Hate crimes are on the rise in the District, the Metropolitan Police Department said. More than 100 hate crimes were reported in 2016, up from 66 the year before.

Hate crimes include those targeting victims because of their religion, sexual orientation, gender identity, ethnicity or national origin. Regarding the types of hate crimes, Acting Police Chief Peter Newsham said simple assaults, threats, stalking and destruction of property were on the rise.

"We will not accept this as the new norm," Newsham said.

Crimes motivated by religion more than tripled, up from 5 to 18. Most of those cases impacted the Jewish community, according to the police chief.

People targeted for sexual orientation or gender identity increased by 22.

And crimes committed because of one's ethnicity or national origin quadrupled.

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D.C. Mayor Muriel Bowser said she believes there are three reasons for the uptick in reported hate crimes.

“We have had a lot of rhetoric nationally, and some locally, that hasn't been all that inclusive,” Bowser said. “We also quite frankly think that we have done a better job letting people know how to report crime.”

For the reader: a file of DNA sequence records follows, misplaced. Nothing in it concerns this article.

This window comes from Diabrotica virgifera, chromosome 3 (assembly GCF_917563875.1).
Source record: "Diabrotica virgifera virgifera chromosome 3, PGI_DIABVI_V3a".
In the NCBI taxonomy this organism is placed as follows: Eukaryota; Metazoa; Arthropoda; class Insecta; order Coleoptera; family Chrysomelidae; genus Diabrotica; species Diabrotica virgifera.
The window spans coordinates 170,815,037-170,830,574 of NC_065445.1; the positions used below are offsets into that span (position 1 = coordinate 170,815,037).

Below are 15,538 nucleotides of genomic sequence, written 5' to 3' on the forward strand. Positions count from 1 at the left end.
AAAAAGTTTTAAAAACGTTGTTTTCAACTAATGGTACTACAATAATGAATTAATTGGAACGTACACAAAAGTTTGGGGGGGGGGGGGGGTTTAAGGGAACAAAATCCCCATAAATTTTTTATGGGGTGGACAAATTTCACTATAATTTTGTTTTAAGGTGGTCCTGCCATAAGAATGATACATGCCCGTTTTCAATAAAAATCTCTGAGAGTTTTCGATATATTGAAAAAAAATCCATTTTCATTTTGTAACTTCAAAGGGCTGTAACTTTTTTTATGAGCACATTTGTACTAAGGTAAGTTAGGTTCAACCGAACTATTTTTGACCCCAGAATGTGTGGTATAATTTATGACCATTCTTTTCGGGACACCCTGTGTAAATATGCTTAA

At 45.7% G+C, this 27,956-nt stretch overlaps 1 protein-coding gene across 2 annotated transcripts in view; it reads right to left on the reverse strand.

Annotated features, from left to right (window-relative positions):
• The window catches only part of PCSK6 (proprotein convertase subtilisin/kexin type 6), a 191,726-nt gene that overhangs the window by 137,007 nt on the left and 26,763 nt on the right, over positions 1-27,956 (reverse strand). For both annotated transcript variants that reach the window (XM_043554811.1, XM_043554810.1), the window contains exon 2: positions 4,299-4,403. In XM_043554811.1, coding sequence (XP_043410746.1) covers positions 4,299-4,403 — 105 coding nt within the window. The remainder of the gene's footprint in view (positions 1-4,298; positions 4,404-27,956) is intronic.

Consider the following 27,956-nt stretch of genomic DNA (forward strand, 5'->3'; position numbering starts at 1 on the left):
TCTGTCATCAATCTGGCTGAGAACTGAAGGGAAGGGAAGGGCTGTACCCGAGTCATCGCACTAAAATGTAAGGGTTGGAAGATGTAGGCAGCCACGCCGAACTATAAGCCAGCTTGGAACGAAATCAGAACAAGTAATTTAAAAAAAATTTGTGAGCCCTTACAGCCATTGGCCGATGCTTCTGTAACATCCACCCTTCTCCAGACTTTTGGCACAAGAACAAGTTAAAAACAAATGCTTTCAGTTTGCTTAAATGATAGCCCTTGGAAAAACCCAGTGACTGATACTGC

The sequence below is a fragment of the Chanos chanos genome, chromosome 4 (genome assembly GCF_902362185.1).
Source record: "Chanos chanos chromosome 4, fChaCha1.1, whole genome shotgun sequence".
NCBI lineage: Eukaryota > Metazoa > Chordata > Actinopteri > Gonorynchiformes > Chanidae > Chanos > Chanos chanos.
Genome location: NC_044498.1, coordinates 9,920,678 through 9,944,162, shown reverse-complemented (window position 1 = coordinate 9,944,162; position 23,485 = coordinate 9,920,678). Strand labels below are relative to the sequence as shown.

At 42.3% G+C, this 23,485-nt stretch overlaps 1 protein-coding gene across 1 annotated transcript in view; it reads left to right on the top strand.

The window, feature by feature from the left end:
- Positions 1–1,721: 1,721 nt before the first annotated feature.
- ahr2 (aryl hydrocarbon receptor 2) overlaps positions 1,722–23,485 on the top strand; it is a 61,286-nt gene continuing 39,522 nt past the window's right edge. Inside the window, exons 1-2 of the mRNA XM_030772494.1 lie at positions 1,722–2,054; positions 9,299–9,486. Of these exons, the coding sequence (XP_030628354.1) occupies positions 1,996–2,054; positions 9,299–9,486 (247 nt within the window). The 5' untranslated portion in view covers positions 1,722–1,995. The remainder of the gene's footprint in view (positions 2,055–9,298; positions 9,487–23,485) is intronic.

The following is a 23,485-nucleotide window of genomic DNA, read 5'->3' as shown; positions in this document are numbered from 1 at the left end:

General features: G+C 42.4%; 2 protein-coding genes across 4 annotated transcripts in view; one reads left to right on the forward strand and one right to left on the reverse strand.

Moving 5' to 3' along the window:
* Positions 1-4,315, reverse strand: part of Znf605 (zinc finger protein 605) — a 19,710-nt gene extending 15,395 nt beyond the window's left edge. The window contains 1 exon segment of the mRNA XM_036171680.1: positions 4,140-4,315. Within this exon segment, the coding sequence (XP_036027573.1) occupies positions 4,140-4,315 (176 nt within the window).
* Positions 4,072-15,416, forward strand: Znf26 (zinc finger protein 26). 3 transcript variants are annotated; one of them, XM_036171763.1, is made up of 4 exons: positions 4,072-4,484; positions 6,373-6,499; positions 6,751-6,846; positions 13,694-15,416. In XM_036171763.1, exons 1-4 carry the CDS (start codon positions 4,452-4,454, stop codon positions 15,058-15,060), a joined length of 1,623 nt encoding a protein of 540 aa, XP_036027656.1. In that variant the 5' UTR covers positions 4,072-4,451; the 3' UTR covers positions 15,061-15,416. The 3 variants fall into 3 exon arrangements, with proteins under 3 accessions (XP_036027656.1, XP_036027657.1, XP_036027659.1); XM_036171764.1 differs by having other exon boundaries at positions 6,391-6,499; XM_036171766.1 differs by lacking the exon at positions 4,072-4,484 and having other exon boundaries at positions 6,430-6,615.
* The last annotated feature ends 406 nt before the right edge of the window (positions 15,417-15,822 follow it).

She added that people know if they report a crime, something is going to happen.

“People take us seriously,” Bowser said.

To combat the rising number of hate crimes, Newsham moved the special liaison branch — a unit developed to help underserved communities — directly under his office and focused outreach efforts to D.C.'s Islamic and Jewish institutions.

Additionally, Newsham will not allow his officers to ask members of the community about their immigration or residency status.

They make up a small fraction of the city's total crime. Typically, police wait to release the numbers until the end of each year to give investigators time to confirm their legitimacy, Newsham said.

Crimes motivated by hate often receive 1 1/2 times stronger sentence.